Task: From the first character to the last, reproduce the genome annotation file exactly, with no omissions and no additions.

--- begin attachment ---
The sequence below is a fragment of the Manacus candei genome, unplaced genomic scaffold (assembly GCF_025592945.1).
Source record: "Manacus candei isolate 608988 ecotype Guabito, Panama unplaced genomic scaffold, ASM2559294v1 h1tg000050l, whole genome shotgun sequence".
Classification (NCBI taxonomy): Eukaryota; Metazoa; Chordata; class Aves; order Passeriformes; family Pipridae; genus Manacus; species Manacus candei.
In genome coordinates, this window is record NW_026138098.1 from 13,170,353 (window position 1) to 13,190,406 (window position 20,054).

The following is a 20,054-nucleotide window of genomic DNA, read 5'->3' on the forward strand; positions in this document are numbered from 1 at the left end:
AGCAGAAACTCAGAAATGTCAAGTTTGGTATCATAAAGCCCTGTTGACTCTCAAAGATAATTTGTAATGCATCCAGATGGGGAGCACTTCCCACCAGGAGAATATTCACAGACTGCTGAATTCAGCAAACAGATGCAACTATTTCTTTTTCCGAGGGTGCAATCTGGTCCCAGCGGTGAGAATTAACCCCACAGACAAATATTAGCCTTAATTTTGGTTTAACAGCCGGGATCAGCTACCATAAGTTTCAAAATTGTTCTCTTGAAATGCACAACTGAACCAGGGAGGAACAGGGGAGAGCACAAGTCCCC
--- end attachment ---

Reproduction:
The sequence below is a fragment of the Manacus candei genome, unplaced genomic scaffold (assembly GCF_025592945.1).
Source record: "Manacus candei isolate 608988 ecotype Guabito, Panama unplaced genomic scaffold, ASM2559294v1 h1tg000050l, whole genome shotgun sequence".
Classification (NCBI taxonomy): Eukaryota; Metazoa; Chordata; class Aves; order Passeriformes; family Pipridae; genus Manacus; species Manacus candei.
In genome coordinates, this window is record NW_026138098.1 from 13,170,353 (window position 1) to 13,190,406 (window position 20,054).

The following is a 20,054-nucleotide window of genomic DNA, read 5'->3' on the forward strand; positions in this document are numbered from 1 at the left end:
AGCAGAAACTCAGAAATGTCAAGTTTGGTATCATAAAGCCCTGTTGACTCTCAAAGATAATTTGTAATGCATCCAGATGGGGAGCACTTCCCACCAGGAGAATATTCACAGACTGCTGAATTCAGCAAACAGATGCAACTATTTCTTTTTCCGAGGGTGCAATCTGGTCCCAGCGGTGAGAATTAACCCCACAGACAAATATTAGCCTTAATTTTGGTTTAACAGCCGGGATCAGCTACCATAAGTTTCAAAATTGTTCTCTTGAAATGCACAACTGAACCAGGGAGGAACAGGGGAGAGCACAAGTCCCC